With much of the talk heading into Monday night's high-profile game between Manchester United and Liverpool surrounding referee Anthony Taylor, you just knew Jose Mourinho wasn't going to be able to keep completely silent on the subject.
And, as we reported earlier today, the Red Devils boss has spoken this weekend on the controversy surrounding the Premier League's decision to put a referee born in the Greater Manchester area in charge of the notoriously heated fixture.
However, after claiming it would be "difficult" for Taylor to officiate the game as well as insinuating a potential ulterior motive behind him getting the job, Mourinho could have landed himself in trouble with the FA.
Article continues below
That's after The Mirror reported that the Football Association are looking into the Portuguese manager's comments - a move in accordance with rule changes brought in in 2009 to prevent intimidatory or influential comments towards referees in the run up to games.
So, what exactly did Mourinho say to put the FA on alert this time?
Article continues below
Speaking about Taylor - who Liverpool fans claimed could show bias against their team, despite the fact he has already pledged allegiance to Altrincham - the United boss said:
"I think Mr Taylor is a very good referee.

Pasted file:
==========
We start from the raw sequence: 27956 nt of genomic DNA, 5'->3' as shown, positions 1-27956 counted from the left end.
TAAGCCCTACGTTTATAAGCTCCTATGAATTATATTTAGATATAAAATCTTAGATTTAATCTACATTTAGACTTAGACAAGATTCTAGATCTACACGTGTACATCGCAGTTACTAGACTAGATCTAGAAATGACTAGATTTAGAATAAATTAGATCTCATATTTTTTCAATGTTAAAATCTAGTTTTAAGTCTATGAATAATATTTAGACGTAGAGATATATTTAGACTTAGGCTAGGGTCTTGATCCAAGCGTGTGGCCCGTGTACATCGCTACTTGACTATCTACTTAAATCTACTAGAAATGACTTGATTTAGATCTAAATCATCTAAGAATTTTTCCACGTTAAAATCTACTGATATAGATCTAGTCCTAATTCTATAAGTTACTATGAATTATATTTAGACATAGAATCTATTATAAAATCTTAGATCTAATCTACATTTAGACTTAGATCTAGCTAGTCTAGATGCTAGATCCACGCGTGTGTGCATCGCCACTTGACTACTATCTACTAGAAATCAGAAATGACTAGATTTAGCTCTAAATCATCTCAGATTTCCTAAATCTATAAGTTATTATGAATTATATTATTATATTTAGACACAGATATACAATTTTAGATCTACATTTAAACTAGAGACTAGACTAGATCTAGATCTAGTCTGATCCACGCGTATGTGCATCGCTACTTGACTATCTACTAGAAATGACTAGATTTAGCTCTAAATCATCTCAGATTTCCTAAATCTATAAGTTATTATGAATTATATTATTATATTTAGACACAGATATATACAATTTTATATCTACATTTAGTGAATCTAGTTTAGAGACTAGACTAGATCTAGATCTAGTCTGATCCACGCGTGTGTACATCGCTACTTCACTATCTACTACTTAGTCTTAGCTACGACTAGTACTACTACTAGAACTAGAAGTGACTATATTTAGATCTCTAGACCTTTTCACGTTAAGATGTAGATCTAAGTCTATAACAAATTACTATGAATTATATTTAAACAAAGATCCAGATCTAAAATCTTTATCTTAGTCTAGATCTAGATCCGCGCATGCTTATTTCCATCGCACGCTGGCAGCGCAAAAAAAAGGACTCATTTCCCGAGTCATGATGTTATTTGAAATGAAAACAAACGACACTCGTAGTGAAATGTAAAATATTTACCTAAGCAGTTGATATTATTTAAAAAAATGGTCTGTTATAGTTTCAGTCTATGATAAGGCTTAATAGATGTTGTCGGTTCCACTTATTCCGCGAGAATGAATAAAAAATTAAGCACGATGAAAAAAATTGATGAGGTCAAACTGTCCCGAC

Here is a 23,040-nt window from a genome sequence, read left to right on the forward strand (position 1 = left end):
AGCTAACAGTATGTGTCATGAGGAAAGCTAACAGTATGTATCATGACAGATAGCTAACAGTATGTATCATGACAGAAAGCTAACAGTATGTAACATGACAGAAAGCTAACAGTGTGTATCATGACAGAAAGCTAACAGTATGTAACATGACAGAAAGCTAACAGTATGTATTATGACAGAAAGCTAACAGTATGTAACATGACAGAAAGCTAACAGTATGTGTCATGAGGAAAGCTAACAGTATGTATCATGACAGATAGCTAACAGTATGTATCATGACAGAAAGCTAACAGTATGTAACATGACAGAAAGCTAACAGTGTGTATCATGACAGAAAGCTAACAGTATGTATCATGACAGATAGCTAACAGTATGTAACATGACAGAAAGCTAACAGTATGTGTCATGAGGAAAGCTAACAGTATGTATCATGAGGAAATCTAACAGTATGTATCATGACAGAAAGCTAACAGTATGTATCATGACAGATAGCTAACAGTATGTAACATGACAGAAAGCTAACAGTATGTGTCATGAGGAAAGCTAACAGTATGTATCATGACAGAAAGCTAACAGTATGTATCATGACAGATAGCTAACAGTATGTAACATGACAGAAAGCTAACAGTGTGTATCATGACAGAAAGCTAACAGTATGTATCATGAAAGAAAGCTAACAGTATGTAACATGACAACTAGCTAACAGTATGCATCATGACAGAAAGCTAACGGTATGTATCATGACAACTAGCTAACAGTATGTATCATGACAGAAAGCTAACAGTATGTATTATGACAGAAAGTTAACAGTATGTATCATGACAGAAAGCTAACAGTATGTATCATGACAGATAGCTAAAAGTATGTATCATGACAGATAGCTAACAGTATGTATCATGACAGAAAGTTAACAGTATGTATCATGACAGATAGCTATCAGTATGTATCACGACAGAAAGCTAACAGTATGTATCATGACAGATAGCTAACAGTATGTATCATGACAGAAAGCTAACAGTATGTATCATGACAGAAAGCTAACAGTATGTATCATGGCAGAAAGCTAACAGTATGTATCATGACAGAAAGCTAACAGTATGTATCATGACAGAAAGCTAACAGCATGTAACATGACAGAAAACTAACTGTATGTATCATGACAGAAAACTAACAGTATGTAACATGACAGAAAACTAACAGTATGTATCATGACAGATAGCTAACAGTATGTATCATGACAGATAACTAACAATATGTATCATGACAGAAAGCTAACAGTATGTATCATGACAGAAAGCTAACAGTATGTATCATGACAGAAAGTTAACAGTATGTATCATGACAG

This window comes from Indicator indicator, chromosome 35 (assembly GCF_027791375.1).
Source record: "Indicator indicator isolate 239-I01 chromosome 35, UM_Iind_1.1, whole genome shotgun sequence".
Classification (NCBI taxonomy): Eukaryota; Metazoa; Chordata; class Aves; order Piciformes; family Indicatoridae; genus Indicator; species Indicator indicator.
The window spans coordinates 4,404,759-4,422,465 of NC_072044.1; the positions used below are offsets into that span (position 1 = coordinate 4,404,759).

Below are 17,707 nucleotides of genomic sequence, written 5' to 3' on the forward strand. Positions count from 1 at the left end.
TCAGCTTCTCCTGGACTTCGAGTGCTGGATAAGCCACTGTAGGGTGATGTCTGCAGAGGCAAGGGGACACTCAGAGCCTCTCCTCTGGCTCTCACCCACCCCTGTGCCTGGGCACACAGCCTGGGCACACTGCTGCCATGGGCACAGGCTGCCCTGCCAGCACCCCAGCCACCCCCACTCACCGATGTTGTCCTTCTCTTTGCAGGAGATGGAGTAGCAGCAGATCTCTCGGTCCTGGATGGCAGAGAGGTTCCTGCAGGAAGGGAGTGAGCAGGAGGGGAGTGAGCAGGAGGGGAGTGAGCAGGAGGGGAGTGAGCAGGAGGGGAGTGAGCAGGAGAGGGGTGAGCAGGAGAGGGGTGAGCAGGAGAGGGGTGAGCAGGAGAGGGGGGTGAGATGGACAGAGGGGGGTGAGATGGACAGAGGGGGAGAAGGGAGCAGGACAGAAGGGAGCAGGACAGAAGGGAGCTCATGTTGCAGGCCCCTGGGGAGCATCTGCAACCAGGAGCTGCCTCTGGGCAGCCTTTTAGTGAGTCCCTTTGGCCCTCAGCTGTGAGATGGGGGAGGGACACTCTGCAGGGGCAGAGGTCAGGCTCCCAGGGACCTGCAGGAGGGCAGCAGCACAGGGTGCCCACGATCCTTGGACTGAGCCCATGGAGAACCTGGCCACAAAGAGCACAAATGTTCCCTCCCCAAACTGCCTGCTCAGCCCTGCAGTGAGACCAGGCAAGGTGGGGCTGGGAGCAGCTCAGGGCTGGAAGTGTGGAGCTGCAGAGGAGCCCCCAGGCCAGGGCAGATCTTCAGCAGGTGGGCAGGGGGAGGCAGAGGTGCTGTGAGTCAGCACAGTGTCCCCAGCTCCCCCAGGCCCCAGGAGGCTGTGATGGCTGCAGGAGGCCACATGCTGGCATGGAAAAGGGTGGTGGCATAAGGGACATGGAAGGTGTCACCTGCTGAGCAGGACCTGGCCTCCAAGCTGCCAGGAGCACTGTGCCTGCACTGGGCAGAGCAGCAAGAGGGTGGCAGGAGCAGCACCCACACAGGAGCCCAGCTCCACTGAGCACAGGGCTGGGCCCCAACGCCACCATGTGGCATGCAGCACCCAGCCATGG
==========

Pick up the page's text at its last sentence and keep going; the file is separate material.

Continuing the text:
"But I think somebody with intention is putting such pressure on him that I feel it will be difficult for him to have a very good performance."
On the face of it, Mourinho seems to be backing Taylor as a reliable official. However, it isn't difficult to interpret the comments as an experienced manager applying his own pressure on Taylor to have a "good performance" that wouldn't hurt the Red Devils.
At this stage, there is no indication that Mourinho could be charged for his words of wisdom, only that the FA are going to look into them ahead of what is a huge game in the Premier League tomorrow.
However, considering the FA's guidelines on the issue make it clear that "any media comments by managers, players or any other club officials relating to appointed match officials prior to a fixture will no longer be allowed," Mourinho has left himself open to some form of punishment.
It is a shame that what is effectively a non-issue regarding the match official has dominated much of the talk ahead of the first United-Liverpool clash of the season.
Hopefully, in less than 12 hours time, we will be talking about the players and action on the pitch, rather than the decisions made.